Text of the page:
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Assessment

Assessment

It is for their own sakes that children should get knowledge.  The power to take a generous view of men and their motives, to see where the greatness of a given character lies, to have one’s judgment of present events illustrated and corrected by historic and literary parallels, to have, indeed, the power of comprehensive judgment – these are admirable assets within the power of every one according to the measure of his mind; and these are not the only gains which knowledge affords…Knowledge is not instruction, information, a well-stored memory.  It is passed, like the light of a torch, from mind to mind, and the flame can be kindled at original minds only. (Charlotte Mason, A Philosophy of Education, p. 302-303)

Daily teacher observation – Redeemer school places the highest value upon daily interaction between child, teacher, and often, parents.  Because of our small teacher-to-student ratio, teachers have the benefit of knowing each child as a person and can monitor progress, set expectations, and develop lessons that are appropriate for each student.  Elementary teachers send home bi-weekly updates for each child, and middle school students receive mid-term progress reports.  All students have an on-going record of these observations in a cumulative portfolio.

Trimester report cards –Parents of transitional kindergarten through third grade students receive a narrative assessment at the end of each trimester.  Teachers provide a detailed account of each student’s successes and struggles in spiritual, social, personal, and academic areas.  Parents and teachers meet to discuss the report and pray for the student.  Fourth through eighth grade students receive percentage grades for each subject area in addition to evaluations of spiritual, social, and personal growth.  Enrichment teachers provide feedback on attitude, behavior, and effort on a scale of 1 to 4.  Parents and teachers meet to discuss the report card and pray for the student.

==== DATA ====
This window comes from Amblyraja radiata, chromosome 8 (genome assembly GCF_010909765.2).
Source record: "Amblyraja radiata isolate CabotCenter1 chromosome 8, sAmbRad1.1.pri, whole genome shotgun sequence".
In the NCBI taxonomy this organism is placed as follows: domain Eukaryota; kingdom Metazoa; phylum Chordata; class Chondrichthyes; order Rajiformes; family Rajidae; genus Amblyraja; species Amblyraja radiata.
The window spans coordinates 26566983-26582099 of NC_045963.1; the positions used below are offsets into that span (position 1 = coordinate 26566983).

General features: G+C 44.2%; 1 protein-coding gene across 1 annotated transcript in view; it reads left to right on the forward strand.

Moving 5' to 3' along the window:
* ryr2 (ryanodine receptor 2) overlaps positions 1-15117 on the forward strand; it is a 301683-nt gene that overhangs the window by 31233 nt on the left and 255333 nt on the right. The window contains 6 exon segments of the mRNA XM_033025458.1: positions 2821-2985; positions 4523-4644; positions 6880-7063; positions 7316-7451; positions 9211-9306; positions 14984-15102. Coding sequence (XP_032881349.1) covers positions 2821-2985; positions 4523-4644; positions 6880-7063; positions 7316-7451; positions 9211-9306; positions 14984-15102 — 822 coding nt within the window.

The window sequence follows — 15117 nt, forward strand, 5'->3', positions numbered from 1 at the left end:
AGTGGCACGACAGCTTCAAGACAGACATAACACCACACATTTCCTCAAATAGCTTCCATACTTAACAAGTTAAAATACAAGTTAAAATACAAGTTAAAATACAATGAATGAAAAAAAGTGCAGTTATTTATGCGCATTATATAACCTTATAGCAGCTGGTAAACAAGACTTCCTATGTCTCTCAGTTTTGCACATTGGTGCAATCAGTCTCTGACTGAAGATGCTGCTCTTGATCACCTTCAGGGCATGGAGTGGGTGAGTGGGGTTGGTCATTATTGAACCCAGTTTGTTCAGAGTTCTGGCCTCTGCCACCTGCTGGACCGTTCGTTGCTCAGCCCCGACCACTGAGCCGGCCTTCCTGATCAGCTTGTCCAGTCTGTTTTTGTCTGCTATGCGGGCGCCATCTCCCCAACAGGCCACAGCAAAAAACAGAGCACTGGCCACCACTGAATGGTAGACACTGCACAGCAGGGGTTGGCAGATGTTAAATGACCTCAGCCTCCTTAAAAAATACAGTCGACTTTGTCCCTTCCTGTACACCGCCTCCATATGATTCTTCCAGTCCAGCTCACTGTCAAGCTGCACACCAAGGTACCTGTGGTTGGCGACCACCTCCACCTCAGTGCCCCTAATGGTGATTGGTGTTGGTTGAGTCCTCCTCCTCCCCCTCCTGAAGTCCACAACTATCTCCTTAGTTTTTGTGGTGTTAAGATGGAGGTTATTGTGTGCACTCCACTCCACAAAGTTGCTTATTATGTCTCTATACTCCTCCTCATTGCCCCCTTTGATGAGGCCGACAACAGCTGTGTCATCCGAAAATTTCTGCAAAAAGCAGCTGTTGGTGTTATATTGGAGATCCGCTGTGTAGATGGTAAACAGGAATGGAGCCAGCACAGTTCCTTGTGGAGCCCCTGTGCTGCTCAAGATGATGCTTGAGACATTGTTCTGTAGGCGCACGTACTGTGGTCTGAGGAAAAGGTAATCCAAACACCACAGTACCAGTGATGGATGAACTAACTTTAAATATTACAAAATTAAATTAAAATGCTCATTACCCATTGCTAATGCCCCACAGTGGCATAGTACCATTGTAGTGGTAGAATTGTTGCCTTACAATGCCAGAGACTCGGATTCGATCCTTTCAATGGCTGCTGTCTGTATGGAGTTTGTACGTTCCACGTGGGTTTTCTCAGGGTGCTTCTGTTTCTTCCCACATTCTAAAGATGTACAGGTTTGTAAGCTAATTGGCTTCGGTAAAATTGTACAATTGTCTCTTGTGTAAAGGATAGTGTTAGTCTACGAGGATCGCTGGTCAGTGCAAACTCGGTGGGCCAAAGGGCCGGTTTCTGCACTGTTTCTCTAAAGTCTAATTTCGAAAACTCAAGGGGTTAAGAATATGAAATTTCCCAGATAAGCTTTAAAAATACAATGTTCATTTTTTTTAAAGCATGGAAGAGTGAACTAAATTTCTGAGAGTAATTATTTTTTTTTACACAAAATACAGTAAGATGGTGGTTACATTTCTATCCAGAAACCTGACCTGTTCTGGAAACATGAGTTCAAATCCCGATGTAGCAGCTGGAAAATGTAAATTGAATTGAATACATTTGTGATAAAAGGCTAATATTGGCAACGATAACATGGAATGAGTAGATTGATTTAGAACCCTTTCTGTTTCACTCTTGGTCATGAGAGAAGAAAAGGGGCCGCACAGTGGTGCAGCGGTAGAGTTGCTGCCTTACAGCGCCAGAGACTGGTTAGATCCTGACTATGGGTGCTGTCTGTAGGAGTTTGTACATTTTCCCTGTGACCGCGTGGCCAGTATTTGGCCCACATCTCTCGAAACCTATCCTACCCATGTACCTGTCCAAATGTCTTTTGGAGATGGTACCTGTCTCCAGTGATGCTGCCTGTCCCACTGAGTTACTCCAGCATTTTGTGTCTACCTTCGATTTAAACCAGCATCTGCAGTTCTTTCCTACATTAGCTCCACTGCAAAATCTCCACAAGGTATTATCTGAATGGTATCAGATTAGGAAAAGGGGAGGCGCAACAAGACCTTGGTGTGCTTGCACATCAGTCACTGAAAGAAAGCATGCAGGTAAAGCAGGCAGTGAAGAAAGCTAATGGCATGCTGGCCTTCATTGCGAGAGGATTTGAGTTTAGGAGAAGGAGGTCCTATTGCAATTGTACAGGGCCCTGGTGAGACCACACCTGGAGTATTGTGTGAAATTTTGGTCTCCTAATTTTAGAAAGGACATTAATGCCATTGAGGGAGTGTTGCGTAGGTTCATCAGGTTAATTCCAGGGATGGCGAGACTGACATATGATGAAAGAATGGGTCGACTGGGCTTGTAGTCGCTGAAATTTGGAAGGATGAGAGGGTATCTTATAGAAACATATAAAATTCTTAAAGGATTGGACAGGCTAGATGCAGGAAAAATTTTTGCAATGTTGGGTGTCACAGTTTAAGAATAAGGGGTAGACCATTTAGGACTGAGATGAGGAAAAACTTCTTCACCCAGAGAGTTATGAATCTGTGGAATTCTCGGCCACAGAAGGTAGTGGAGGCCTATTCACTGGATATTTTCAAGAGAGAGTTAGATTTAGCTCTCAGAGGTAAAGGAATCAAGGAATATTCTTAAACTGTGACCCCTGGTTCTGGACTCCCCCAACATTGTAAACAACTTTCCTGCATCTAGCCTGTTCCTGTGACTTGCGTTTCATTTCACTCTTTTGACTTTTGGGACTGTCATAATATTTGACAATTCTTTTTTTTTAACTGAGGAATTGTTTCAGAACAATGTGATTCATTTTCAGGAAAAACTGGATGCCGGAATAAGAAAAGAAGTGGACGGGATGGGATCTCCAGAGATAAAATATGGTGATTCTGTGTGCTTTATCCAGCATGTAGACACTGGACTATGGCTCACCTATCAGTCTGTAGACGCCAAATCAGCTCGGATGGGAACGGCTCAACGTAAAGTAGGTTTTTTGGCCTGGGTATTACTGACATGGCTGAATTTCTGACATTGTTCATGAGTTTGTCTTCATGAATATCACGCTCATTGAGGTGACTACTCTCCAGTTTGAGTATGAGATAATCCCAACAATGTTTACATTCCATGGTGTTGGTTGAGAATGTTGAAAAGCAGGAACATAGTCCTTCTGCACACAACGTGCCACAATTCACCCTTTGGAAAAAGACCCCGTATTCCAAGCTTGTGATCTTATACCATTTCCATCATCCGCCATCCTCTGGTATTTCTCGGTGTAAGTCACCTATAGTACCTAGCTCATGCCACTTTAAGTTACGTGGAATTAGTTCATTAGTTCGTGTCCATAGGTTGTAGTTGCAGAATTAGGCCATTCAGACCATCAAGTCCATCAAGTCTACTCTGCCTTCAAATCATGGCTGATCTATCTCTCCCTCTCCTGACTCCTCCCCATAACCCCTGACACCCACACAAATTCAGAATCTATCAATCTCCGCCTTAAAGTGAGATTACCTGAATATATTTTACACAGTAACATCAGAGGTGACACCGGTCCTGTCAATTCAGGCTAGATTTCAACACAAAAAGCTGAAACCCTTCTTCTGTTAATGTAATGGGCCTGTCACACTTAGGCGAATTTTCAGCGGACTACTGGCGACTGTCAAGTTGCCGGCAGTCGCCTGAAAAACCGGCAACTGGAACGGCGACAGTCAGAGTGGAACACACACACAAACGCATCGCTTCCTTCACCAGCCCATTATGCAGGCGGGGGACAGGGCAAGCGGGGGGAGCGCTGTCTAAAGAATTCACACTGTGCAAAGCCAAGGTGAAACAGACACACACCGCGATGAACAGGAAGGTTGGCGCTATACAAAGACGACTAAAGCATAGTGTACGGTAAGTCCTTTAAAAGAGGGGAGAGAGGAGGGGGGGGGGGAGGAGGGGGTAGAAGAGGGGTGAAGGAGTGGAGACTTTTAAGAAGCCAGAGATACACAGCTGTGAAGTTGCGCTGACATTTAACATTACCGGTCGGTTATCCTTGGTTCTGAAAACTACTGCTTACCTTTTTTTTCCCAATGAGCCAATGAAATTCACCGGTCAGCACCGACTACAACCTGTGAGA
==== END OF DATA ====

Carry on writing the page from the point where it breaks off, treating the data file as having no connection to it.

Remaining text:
End of Trimester Assessments – It was common practice in Charlotte Mason’s schools and is current practice in many Childlight schools to allow the students an opportunity to tell through narration what they have learned over a longer term.   K-2 will use a combination of drawing and dictation; 3-8 will write their answers. The school will set a schedule, usually during the last full week of the trimester. These assessments are based on discussions and activities in which students have already participated. These are different than a unit test.  Students demonstrate how knowledge and ideas have been integrated throughout the trimester without “cramming” for a typical exam.

Standardized Testing – Redeemer School administers the Stanford 10 Achievement Test to 3rd-8th graders each March, and uses the results from the SAT-10 as one method of assessing the effectiveness of our school curriculum. School-wide trends noticed over time through the testing results may inform curriculum development decisions.  Though standardized testing is not Redeemer’s preferred method of assessment, we do not shy away from this process.  The distinctive practices of Redeemer School that feed the mind with ideas –  the reading and discussing of quality literature and primary source documents, experimentation and hands-on science and math, narration and composition, study of nature and the arts – train students to make knowledge their own.  As a result, they are able to demonstrate that knowledge in a variety of formats (including standardized testing) without having their daily lessons focused on fact-based, multiple choice questions.  While Redeemer School does not spend time preparing students for this test, students generally perform at a high level in all areas.